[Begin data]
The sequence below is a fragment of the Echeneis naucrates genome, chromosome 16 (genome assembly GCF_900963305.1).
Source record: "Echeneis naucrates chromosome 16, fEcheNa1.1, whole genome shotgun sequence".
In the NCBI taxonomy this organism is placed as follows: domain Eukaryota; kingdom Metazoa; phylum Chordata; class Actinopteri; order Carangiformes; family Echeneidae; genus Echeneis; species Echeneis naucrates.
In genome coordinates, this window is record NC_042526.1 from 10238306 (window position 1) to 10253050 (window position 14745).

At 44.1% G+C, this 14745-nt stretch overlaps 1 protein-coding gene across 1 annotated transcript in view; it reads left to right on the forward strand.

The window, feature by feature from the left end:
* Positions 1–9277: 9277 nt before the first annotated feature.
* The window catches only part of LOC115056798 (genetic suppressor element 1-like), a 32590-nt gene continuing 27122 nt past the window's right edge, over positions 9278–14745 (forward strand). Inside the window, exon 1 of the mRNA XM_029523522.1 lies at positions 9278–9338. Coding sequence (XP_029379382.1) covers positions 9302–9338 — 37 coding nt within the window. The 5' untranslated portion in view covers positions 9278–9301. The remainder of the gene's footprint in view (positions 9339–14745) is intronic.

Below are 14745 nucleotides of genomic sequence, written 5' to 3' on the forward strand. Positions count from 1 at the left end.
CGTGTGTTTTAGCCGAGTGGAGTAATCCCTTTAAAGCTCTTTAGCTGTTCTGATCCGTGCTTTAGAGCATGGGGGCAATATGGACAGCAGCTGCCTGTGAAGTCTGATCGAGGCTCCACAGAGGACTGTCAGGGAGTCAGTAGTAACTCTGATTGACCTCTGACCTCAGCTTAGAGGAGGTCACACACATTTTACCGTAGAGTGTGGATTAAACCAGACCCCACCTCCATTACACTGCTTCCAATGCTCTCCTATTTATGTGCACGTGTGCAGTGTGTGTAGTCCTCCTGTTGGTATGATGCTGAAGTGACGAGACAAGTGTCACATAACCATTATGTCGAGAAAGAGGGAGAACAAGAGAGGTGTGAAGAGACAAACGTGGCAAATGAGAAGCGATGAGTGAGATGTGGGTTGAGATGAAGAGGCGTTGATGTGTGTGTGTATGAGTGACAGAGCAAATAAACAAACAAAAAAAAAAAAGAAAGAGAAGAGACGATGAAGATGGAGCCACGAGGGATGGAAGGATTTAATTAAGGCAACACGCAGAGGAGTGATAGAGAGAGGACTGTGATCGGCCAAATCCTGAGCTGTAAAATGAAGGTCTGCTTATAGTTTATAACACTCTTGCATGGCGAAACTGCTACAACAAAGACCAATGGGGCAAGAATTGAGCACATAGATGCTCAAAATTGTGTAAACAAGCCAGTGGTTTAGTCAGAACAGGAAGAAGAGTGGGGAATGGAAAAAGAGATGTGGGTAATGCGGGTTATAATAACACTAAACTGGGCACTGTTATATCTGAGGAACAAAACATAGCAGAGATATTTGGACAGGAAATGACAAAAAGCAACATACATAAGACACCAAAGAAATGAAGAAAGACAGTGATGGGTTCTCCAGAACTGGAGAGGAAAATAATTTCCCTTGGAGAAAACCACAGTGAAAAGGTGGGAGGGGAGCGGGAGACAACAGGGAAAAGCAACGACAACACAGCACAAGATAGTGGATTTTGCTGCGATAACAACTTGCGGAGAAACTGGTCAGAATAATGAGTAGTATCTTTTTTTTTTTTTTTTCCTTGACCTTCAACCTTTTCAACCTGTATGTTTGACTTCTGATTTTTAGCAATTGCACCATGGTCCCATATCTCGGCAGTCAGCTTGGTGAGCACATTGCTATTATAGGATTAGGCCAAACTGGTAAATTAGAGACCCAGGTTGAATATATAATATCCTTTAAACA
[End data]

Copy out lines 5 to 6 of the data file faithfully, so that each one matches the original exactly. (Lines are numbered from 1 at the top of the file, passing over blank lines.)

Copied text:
At 44.1% G+C, this 14745-nt stretch overlaps 1 protein-coding gene across 1 annotated transcript in view; it reads left to right on the forward strand.

The window, feature by feature from the left end: